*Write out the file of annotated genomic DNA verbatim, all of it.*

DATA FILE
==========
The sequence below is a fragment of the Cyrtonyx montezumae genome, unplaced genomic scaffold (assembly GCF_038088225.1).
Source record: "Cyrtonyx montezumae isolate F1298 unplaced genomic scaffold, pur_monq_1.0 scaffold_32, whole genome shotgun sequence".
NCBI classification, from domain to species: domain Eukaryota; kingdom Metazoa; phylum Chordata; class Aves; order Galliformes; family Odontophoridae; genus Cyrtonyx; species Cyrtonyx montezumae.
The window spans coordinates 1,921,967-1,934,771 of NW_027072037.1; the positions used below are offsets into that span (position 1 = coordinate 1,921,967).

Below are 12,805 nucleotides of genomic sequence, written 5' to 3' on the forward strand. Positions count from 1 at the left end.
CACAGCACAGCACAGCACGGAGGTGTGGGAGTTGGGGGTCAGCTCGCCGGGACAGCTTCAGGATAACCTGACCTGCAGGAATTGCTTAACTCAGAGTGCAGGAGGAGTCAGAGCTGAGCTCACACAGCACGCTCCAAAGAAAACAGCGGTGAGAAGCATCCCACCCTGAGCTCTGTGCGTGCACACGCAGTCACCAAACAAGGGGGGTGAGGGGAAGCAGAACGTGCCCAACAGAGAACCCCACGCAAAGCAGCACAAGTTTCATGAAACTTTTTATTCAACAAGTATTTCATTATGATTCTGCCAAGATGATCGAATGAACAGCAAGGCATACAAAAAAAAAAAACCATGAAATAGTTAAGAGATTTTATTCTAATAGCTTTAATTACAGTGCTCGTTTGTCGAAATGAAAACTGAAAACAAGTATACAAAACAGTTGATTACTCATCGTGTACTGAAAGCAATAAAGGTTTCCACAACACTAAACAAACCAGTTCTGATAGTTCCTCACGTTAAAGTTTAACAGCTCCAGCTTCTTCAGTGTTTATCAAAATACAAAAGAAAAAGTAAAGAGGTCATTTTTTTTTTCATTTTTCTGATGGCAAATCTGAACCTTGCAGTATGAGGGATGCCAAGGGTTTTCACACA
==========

The sequence below is a fragment of the Cyrtonyx montezumae genome, unplaced genomic scaffold (assembly GCF_038088225.1).
Source record: "Cyrtonyx montezumae isolate F1298 unplaced genomic scaffold, pur_monq_1.0 scaffold_32, whole genome shotgun sequence".
NCBI classification, from domain to species: domain Eukaryota; kingdom Metazoa; phylum Chordata; class Aves; order Galliformes; family Odontophoridae; genus Cyrtonyx; species Cyrtonyx montezumae.
The window spans coordinates 1,921,967-1,934,771 of NW_027072037.1; the positions used below are offsets into that span (position 1 = coordinate 1,921,967).

Below are 12,805 nucleotides of genomic sequence, written 5' to 3' on the forward strand. Positions count from 1 at the left end.
CACAGCACAGCACAGCACGGAGGTGTGGGAGTTGGGGGTCAGCTCGCCGGGACAGCTTCAGGATAACCTGACCTGCAGGAATTGCTTAACTCAGAGTGCAGGAGGAGTCAGAGCTGAGCTCACACAGCACGCTCCAAAGAAAACAGCGGTGAGAAGCATCCCACCCTGAGCTCTGTGCGTGCACACGCAGTCACCAAACAAGGGGGGTGAGGGGAAGCAGAACGTGCCCAACAGAGAACCCCACGCAAAGCAGCACAAGTTTCATGAAACTTTTTATTCAACAAGTATTTCATTATGATTCTGCCAAGATGATCGAATGAACAGCAAGGCATACAAAAAAAAAAAACCATGAAATAGTTAAGAGATTTTATTCTAATAGCTTTAATTACAGTGCTCGTTTGTCGAAATGAAAACTGAAAACAAGTATACAAAACAGTTGATTACTCATCGTGTACTGAAAGCAATAAAGGTTTCCACAACACTAAACAAACCAGTTCTGATAGTTCCTCACGTTAAAGTTTAACAGCTCCAGCTTCTTCAGTGTTTATCAAAATACAAAAGAAAAAGTAAAGAGGTCATTTTTTTTTTCATTTTTCTGATGGCAAATCTGAACCTTGCAGTATGAGGGATGCCAAGGGTTTTCACACA